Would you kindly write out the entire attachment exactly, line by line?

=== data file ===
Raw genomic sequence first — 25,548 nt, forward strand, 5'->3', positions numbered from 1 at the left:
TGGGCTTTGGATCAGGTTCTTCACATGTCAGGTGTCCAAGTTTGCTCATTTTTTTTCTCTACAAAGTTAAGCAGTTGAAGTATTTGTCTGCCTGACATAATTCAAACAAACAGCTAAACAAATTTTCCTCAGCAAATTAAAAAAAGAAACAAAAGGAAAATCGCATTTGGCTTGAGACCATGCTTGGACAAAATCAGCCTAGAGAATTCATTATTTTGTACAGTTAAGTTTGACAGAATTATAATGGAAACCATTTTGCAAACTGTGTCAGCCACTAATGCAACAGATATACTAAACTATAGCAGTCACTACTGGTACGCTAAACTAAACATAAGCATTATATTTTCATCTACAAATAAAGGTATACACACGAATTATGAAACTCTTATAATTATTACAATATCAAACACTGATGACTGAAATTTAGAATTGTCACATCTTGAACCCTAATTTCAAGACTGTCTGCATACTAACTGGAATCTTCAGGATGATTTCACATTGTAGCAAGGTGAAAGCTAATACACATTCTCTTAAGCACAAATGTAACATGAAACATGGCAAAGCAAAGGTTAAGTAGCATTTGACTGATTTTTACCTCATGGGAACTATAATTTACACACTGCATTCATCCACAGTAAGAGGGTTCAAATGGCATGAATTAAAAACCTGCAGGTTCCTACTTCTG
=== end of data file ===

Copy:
Raw genomic sequence first — 25,548 nt, forward strand, 5'->3', positions numbered from 1 at the left:
TGGGCTTTGGATCAGGTTCTTCACATGTCAGGTGTCCAAGTTTGCTCATTTTTTTTCTCTACAAAGTTAAGCAGTTGAAGTATTTGTCTGCCTGACATAATTCAAACAAACAGCTAAACAAATTTTCCTCAGCAAATTAAAAAAAGAAACAAAAGGAAAATCGCATTTGGCTTGAGACCATGCTTGGACAAAATCAGCCTAGAGAATTCATTATTTTGTACAGTTAAGTTTGACAGAATTATAATGGAAACCATTTTGCAAACTGTGTCAGCCACTAATGCAACAGATATACTAAACTATAGCAGTCACTACTGGTACGCTAAACTAAACATAAGCATTATATTTTCATCTACAAATAAAGGTATACACACGAATTATGAAACTCTTATAATTATTACAATATCAAACACTGATGACTGAAATTTAGAATTGTCACATCTTGAACCCTAATTTCAAGACTGTCTGCATACTAACTGGAATCTTCAGGATGATTTCACATTGTAGCAAGGTGAAAGCTAATACACATTCTCTTAAGCACAAATGTAACATGAAACATGGCAAAGCAAAGGTTAAGTAGCATTTGACTGATTTTTACCTCATGGGAACTATAATTTACACACTGCATTCATCCACAGTAAGAGGGTTCAAATGGCATGAATTAAAAACCTGCAGGTTCCTACTTCTG